You may have already seen this article on your home screen as you opened your MacBook to hash out todays tweet, or perhaps read it from a physical newspaper (wait, do those exist anymore?)
WIN NSW Co-founder Associate Professor Theresa Jacques has just graced the pages of the Sydney Morning Herald, in an article describing the high prevalence of bullying and discrimination within intensive care medicine. The article outlines the results of the recent CCR article authored by CICM, in which 12% of trainees report experiences of discrimination, and 3% of trainees sexual harassment.
A/ Prof Theresa Jacques. Photo credit: SMH/ James Alcock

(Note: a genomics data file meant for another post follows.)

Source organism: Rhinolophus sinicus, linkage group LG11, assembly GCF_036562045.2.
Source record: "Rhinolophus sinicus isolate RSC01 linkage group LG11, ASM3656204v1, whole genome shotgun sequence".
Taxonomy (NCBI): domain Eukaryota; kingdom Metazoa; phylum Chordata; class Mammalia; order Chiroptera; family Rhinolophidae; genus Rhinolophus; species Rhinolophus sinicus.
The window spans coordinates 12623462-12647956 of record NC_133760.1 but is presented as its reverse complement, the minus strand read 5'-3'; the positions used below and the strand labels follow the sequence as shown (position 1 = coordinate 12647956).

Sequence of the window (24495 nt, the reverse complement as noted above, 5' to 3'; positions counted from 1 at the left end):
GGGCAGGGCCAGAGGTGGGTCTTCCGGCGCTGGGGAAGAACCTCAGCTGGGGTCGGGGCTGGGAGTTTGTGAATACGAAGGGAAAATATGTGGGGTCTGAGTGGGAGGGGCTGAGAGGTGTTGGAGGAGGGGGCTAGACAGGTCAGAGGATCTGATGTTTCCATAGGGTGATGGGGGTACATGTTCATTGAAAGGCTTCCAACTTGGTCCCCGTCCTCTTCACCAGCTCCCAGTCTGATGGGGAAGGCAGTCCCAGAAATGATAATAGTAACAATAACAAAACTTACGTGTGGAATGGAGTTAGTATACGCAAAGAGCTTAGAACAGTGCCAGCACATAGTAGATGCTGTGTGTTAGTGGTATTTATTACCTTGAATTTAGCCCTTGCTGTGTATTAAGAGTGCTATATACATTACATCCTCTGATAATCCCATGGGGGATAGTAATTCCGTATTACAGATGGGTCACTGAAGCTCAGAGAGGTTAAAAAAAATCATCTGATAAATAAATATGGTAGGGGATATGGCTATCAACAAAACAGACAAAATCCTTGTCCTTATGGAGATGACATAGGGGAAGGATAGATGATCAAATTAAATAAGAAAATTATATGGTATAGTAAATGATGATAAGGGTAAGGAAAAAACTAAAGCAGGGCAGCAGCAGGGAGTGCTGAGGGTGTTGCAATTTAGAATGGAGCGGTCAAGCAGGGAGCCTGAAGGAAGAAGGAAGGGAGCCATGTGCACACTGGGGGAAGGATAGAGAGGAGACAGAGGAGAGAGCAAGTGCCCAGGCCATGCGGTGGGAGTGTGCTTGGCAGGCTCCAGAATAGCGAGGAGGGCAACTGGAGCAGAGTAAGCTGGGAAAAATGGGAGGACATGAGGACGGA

Responses from the ICM community have ranged from dismissing the study as insignificant to revising the accreditation process. Certainly the results, whilst perhaps surprising, have strengthened the results of previous studies that hint at imbalances within the ICM academic world.
Professor Jacques goes on to highlight that the key forward is passionate leadership, stating that “We’re going to need male champions”. Certainly, support from all levels of the College will be required to change the current culture (shout out to all the men who have supported WIN over the past few months).
The article is an important win (pun intended) for the advocacy of women, as well as other underrepresented groups, within intensive care medicine. The appearance of this issue in mainstream media further highlights that even the general public can appreciate how incongruous the presence of bullying, harassment and discrimination are with the benevolent principles of medicine.